The Faculty of Physics at the Technion, in collaboration with German scientists at Tübingen explains the unique properties of Arrokoth which shed new light on the formation of other asteroid-like objects in the Kuiper Belt, and understanding the early stages of the formation of the solar system.
The first photos of "the snowman", known formally as Arrokoth were taken by NASA's New Horizon space mission. They published their findings in Nature.
The adventures of NASA's New Horizon
The New Horizons robotic spacecraft was sent to investigate Pluto's features and terrain. It fixed its trajectory towards Pluto, starting a long journey of about nine years but most of its systems were in sleep mode until it was close to its target to save fuel and resources.
When it woke up, Pluto was no longer considered a planet after the International Astronomical Union decided to demote the Pluto into a dwarf planet. But the importance of the New Horizon's mission is still valid as it provided spectacular images of Pluto and its moon Charon.
It also provided invaluable scientific information that is still investigated until now and will likely be investigated for many more years. The information gathered by the New Horizon gives important input for understanding the Kuiper Belt.
Kuiper Belt lies beyond the Neptune which consists of innumerable asteroid-like objects ranging in size from a few feet thousands of miles. The objects seen in the Kuiper Belt are typically icier as they have a colder condition than their "sister" asteroid belt.
But the New horizon found more objects in the Kuiper Belt. So, the scientists designed the trajectory for the New Horizon so that it would pass to the newly found object after it completes its initial mission of mapping the Pluto.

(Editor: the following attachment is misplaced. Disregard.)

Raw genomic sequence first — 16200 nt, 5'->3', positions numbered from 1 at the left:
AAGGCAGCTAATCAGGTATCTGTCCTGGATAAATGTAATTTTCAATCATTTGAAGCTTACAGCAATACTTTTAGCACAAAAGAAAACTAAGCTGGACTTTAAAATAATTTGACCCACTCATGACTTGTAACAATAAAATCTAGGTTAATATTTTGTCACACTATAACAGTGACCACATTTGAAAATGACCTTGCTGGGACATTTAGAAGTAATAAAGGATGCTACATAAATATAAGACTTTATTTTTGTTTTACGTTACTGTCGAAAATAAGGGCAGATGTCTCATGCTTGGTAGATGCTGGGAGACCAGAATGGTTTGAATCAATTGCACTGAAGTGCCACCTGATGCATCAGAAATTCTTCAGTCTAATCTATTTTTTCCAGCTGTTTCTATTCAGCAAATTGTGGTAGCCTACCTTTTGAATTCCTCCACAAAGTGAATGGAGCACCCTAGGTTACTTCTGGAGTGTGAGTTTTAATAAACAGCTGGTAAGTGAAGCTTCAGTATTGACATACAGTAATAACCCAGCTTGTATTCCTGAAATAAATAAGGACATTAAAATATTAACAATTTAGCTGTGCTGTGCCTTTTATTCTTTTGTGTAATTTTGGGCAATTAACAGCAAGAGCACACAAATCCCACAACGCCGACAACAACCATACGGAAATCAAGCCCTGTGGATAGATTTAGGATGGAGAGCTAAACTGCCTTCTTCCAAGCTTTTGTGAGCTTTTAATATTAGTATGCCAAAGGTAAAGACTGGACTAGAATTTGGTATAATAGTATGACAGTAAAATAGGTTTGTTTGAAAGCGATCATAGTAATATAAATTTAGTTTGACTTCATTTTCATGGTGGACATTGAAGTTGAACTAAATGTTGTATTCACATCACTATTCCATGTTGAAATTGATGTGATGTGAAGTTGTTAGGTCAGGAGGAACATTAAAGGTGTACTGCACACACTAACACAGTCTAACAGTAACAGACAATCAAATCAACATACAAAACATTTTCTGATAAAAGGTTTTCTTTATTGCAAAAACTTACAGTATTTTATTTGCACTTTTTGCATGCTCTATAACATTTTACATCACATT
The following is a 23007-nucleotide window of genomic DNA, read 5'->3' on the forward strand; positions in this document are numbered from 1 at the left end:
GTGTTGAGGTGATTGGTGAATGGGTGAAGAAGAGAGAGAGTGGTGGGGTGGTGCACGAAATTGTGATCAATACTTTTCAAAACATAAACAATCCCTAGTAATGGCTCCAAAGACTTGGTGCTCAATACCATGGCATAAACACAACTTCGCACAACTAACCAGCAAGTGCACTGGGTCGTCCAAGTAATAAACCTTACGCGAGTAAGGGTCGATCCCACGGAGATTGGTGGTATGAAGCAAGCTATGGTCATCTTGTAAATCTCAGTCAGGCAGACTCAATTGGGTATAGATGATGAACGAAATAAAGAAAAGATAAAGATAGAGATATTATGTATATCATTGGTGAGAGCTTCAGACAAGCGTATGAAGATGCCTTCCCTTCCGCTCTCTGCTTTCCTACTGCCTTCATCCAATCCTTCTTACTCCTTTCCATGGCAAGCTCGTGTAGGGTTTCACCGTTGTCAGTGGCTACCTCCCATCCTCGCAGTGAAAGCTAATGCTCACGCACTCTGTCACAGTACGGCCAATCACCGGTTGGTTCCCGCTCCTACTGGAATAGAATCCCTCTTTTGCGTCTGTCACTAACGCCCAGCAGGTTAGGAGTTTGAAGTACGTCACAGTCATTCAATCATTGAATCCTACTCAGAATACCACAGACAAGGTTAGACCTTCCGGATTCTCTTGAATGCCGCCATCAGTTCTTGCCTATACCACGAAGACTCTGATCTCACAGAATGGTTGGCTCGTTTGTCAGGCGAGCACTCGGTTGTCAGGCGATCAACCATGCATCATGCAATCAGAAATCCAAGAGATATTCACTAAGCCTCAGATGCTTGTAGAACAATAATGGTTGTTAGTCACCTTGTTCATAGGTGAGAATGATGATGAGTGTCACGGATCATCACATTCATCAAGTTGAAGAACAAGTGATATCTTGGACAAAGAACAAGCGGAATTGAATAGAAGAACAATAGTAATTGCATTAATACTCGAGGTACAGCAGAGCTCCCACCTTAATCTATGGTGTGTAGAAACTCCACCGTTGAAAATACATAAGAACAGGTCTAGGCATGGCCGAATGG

On January 1, 2019, as the New Horizons spacecraft passed by it just 3,500 miles away, humanity took its first close-up shot of a small Kuiper Belt object.
Arrokoth the snowman
Upon the first arrival of the images of the object found in the Kuiper Belt, the researchers initially called it Ultima Thule or in Latin, "The Edge of the World," because of its remote location at the edge of the solar system. But renamed it 486958 Arrokoth, which means "sky" or "cloud" from the now-extinct Powhatan Native American language.
Arrokoth is a 30-kilometer contact binary with two differently sized lobes interconnected by a thin neck. The Arrokoth appears to be the product of two smaller Kuiper Belt objects that collided.
Various models have been proposed to explain the formation of Arrokoth and its unique properties, encountered major challenges, and in particular, its rotation speed around itself and its large inclination angle.
Technion researchers, Evgeni Grishin who is a Ph. D. student, postdoc Dr. Uri Malamud, and their supervisor Professor Hagai Perets, in collaboration with the German research group in Tübingen presented their new analytic calculations and detailed simulations explaining Arrokoth's formation and features.
They also studied how robust and probable the processes of the formation of Arrokoth, and found them to potentially be quite common with 20% of all Kuipler Belt binary objects. But until now, it is still impossible to explain the Arrokoth's unique features.